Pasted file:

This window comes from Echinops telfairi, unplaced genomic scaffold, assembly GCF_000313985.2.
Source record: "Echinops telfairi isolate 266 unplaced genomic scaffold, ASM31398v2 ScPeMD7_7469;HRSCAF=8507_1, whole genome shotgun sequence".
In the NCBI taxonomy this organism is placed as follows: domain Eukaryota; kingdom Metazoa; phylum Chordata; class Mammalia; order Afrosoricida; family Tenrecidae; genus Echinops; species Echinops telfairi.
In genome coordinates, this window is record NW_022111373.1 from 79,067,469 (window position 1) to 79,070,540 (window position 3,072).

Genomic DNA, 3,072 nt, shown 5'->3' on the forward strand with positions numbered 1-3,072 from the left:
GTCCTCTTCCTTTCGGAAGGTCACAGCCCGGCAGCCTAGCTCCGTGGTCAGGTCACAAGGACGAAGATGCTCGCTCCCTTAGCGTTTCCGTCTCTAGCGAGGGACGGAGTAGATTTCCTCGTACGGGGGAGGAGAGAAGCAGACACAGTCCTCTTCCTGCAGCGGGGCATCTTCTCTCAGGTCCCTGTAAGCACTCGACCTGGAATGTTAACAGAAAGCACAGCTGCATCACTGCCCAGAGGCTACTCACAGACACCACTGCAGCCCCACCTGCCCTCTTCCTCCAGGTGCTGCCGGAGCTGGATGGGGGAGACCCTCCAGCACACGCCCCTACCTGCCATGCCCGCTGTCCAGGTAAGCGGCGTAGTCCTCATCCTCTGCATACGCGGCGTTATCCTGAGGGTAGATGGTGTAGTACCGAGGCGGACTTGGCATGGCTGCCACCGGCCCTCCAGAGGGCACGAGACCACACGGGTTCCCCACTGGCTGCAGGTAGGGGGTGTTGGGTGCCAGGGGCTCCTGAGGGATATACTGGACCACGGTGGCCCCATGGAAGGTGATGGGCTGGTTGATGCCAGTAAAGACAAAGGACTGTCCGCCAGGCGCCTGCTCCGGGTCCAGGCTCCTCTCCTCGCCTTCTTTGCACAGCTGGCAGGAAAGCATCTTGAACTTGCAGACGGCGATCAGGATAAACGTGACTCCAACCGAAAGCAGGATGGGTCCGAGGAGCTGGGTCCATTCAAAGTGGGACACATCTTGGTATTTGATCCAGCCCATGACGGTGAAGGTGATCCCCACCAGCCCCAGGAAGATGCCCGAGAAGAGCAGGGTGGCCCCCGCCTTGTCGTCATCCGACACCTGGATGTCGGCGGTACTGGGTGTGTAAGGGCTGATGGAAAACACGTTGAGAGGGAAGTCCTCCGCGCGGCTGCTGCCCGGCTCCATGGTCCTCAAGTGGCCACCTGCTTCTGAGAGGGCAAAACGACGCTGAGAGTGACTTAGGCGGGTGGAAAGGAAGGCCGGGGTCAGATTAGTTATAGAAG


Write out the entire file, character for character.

This window comes from Echinops telfairi, unplaced genomic scaffold, assembly GCF_000313985.2.
Source record: "Echinops telfairi isolate 266 unplaced genomic scaffold, ASM31398v2 ScPeMD7_7469;HRSCAF=8507_1, whole genome shotgun sequence".
In the NCBI taxonomy this organism is placed as follows: domain Eukaryota; kingdom Metazoa; phylum Chordata; class Mammalia; order Afrosoricida; family Tenrecidae; genus Echinops; species Echinops telfairi.
In genome coordinates, this window is record NW_022111373.1 from 79,067,469 (window position 1) to 79,070,540 (window position 3,072).

Genomic DNA, 3,072 nt, shown 5'->3' on the forward strand with positions numbered 1-3,072 from the left:
GTCCTCTTCCTTTCGGAAGGTCACAGCCCGGCAGCCTAGCTCCGTGGTCAGGTCACAAGGACGAAGATGCTCGCTCCCTTAGCGTTTCCGTCTCTAGCGAGGGACGGAGTAGATTTCCTCGTACGGGGGAGGAGAGAAGCAGACACAGTCCTCTTCCTGCAGCGGGGCATCTTCTCTCAGGTCCCTGTAAGCACTCGACCTGGAATGTTAACAGAAAGCACAGCTGCATCACTGCCCAGAGGCTACTCACAGACACCACTGCAGCCCCACCTGCCCTCTTCCTCCAGGTGCTGCCGGAGCTGGATGGGGGAGACCCTCCAGCACACGCCCCTACCTGCCATGCCCGCTGTCCAGGTAAGCGGCGTAGTCCTCATCCTCTGCATACGCGGCGTTATCCTGAGGGTAGATGGTGTAGTACCGAGGCGGACTTGGCATGGCTGCCACCGGCCCTCCAGAGGGCACGAGACCACACGGGTTCCCCACTGGCTGCAGGTAGGGGGTGTTGGGTGCCAGGGGCTCCTGAGGGATATACTGGACCACGGTGGCCCCATGGAAGGTGATGGGCTGGTTGATGCCAGTAAAGACAAAGGACTGTCCGCCAGGCGCCTGCTCCGGGTCCAGGCTCCTCTCCTCGCCTTCTTTGCACAGCTGGCAGGAAAGCATCTTGAACTTGCAGACGGCGATCAGGATAAACGTGACTCCAACCGAAAGCAGGATGGGTCCGAGGAGCTGGGTCCATTCAAAGTGGGACACATCTTGGTATTTGATCCAGCCCATGACGGTGAAGGTGATCCCCACCAGCCCCAGGAAGATGCCCGAGAAGAGCAGGGTGGCCCCCGCCTTGTCGTCATCCGACACCTGGATGTCGGCGGTACTGGGTGTGTAAGGGCTGATGGAAAACACGTTGAGAGGGAAGTCCTCCGCGCGGCTGCTGCCCGGCTCCATGGTCCTCAAGTGGCCACCTGCTTCTGAGAGGGCAAAACGACGCTGAGAGTGACTTAGGCGGGTGGAAAGGAAGGCCGGGGTCAGATTAGTTATAGAAG